Bhagavati-sutra (Viyaha-pannatti)

by K. C. Lalwani | 1973 | 75,670 words

The English translation of the Bhagavati-sutra which is the fifth Jaina Agama (canonical literature). It represents an encyclopedic work in the form of a dialogue between Mahavira replying to questions asked by his chief disciple Indrabhuti. The text is also known as Bhagavatisutra, Bhagavatī Sūtra (भगवती सूत्र), Bhagavatīsūtra (भगवतीसूत्र), Viaha...

Part 1 - On astikāyas

Q. 53. Bhante! How many have been stated to be the astikāyas41?

A. 53. Gautama! Astikāyas have been stated to be five, which are, dharmāstikāya, adharmāstikāya, ākāśāstikāya, jīvāstikāya and pudgalāstikāya.

Q. 54. Bhante! In dharmāstikāya, how many colours are there, how many smells, how many tastes and how many touches?

A. 54. Gautama! No colour, no smell, no taste, no touch, no shape, non-living, eternal, ever-existent object in spheres.

55. In brief, dharmāstikāya has been stated from five angles, which are, substance, place, time, bhāva and trait. As to substance, dharmāstikāya is one. As to place, it is as extensive as the spheres. As to time, it never was that it did not exist, it never is that it does not exist, nor will it ever be that it will not exist; it existed, it exists, it will exist,...till it is ever-existent object in spheres. As to bhāva, it has no colour, no smell, no taste, no touch. As to trait, it is motion. Likewise, adharmāstikāya except that in its trait, it is rest. Likewise, ākāśāstikāya, except that as to place, it is stated to be as big as spheres and non-sphere, and as to its trait, it is all-enveloping.

Q. 56. Bhante! In jīvāstikāya, how many colours are there, how many smells, how many tastes and how many touches?

A. 56. Gautama! Without colour,...till without shape, the soul is eternal ever-existent in spheres. In brief, jīvāstikāya has been stated from five angles, which are, substance,...till trait. As to substaṇce, jīvāstikāya is live object. As to place, it is as expansive as the spheres. As to time, it never was that it did not exist,...till it is ever-existent. As to bhāva, no colour, no smell, no taste, no touch. As to trait, it is characterised by upayoga or ability to perceive.

Q. 57. Bhante! In pudgalāstikāya, how many colours are there, how many smells, how many tastes and how many touches?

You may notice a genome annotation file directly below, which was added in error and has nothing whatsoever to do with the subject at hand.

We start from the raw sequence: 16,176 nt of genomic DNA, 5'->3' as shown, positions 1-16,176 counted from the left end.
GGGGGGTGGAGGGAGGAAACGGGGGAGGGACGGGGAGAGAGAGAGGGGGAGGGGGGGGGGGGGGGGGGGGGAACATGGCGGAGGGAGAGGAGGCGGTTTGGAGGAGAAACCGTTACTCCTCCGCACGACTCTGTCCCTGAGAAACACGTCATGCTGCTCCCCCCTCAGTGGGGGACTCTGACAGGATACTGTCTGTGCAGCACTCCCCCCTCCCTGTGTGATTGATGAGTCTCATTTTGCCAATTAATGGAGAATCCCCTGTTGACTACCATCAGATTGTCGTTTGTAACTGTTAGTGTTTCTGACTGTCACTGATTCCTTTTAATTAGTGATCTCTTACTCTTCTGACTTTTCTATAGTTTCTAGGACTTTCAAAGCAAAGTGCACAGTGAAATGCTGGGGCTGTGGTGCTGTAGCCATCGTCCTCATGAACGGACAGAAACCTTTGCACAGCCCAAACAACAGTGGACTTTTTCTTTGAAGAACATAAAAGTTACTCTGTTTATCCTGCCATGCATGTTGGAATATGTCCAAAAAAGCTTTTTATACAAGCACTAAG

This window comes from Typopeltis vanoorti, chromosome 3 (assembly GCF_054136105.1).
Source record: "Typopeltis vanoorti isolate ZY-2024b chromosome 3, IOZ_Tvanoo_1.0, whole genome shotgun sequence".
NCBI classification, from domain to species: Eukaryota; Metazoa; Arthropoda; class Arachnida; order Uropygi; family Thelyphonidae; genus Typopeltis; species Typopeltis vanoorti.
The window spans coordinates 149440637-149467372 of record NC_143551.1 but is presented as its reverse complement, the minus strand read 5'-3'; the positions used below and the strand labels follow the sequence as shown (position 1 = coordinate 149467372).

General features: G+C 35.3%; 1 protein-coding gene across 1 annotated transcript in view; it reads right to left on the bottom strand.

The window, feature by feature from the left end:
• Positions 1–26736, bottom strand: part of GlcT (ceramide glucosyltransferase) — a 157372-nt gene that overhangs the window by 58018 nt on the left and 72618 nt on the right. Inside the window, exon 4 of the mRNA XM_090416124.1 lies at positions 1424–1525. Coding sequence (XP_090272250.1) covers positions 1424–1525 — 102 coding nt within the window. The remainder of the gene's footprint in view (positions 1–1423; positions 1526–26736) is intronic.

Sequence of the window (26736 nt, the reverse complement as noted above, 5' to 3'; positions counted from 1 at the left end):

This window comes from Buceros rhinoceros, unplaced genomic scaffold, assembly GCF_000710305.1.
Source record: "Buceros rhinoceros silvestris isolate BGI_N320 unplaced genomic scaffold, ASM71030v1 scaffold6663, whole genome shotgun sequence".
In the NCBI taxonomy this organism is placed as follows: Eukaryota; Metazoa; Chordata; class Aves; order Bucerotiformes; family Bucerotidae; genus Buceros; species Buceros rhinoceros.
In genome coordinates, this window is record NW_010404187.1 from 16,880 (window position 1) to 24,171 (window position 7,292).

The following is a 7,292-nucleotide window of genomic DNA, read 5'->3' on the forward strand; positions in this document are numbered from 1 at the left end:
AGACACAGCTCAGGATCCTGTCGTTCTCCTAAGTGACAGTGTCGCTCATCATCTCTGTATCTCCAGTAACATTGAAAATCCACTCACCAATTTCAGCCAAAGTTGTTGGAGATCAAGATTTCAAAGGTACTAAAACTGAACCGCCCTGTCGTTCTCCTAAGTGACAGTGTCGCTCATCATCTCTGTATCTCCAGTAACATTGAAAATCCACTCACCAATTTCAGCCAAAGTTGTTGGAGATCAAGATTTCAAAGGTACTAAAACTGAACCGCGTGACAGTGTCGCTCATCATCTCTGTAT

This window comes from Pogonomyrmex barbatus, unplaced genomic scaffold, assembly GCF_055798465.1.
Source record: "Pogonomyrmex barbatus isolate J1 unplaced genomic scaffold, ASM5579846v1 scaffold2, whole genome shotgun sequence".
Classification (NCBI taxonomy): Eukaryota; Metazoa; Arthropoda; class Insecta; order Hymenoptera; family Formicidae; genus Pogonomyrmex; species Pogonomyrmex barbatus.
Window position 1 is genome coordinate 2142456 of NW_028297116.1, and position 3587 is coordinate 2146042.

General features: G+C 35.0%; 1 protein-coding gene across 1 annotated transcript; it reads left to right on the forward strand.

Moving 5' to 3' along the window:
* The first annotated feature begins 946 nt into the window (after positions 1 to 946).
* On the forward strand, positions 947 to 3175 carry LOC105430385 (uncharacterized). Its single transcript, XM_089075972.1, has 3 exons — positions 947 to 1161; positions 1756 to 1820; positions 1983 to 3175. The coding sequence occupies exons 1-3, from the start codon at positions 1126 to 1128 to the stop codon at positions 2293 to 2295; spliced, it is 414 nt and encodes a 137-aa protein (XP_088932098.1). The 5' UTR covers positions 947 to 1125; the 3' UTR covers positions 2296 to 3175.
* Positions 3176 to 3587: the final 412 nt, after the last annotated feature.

A. 57. Gautama! Five colours, five tastes, two smells, eight touches, with shape, non-live, eternal, ever-existent object in spheres. In brief, pudgalāstikāya has been stated from five angles, which are, substance, plate, time, bhāva and trait. As to substance, they are infinite (non-live) objects. As to place, as much expansive as the spheres. As to time, it was not that it did not exist...till ever-existent object in spheres. As to bhāva, with colours, smells, tastes and touches. As to trait, all-adhering.

Q. 58. Bhante! Can it be said that one pradeśa of dharmāstikāya is (the whole of) dharmāstikāya?

A. 58. Gautama! That’s not correct. Not even two, three, four, five, six, seven, eight, nine, ten pradeśas are (the whole of) dharmāstikāya.

Q. 59. Bhante! Can it be said that innumerable pradeśas of dharmāstikāya constitute (the whole of) dharmāstikāya?

A. 59. No, Gautama, that (also) is not correct.

Q. 60. Bhante! If dharmāstikāya is less than a pradeśa, can it be said to be dharmāstikāya?

A. 60. Gautama! That (also) is not correct.

Q. 61. Bhante! Why do you say that one pradeśa of dharmāstikāya is not (the whole of) dharmāstikāya,...till less than one pradeśa is not dharmāstikāya?

A. 61. Gautama! Is a part of the wheel the whole wheel?

—No, it is not the whole wheel?

—The same with an umbrella, a cushion, a stick, cloth, a weapon and a sweet. Hence so. For this reason, it is said that a pradeśa of dharmāstikāya is not dharmāstikāya,... till less than a pradeśa of dharmāstikāya. is not dharmāstikāya.

Q. 62. Bhante! Then what is to be called dharmāstikāya?

A. 62. Gautama! Dharmāstikāya has innumerable pradeśas; all of them, the sum-total, leaving none out, the whole in one expression, such is dharmāstikāya, oh Gautama! And like this too of adharmāstikāya, ākāśāstikāya, jīvāstikāya and puāgalāstikāya, difference being that (last) three are with infinite pradeśas; the rest as before42.

Notes (based on commentary of Abhayadeva Sūri):

41. The minute part of a substance is called aṇu and when these anus are combined inseparably, the substance constituted of them is called astikāya or extended substance by the Jainas. Jīva, pudgala, ākāśa, dharma and adharma are astikāyas or extended substances because their minutest constituents are mixed up and inseparably combined with one another. Such is, however, not the case with kāla. Though there are kālāṇus or ultimate time units, each of these is separate.

42. Sum-total of innumerable pradeśas of dharmāstikāya is dharmāstikāya;
Sum-total of innumerable pradeśas of adharmāstikāya is adharmāstikāya;
Sum-total of innumerable pradeśas of ākāśāstikāya is ākāśāstikāya;
Sum-total of innumerable pradeśas of jīvāstikāya is jīvāstikāya;
Sum-total of innumerable pradeśas of pudgalāstikāya is pudgalāstikāya.

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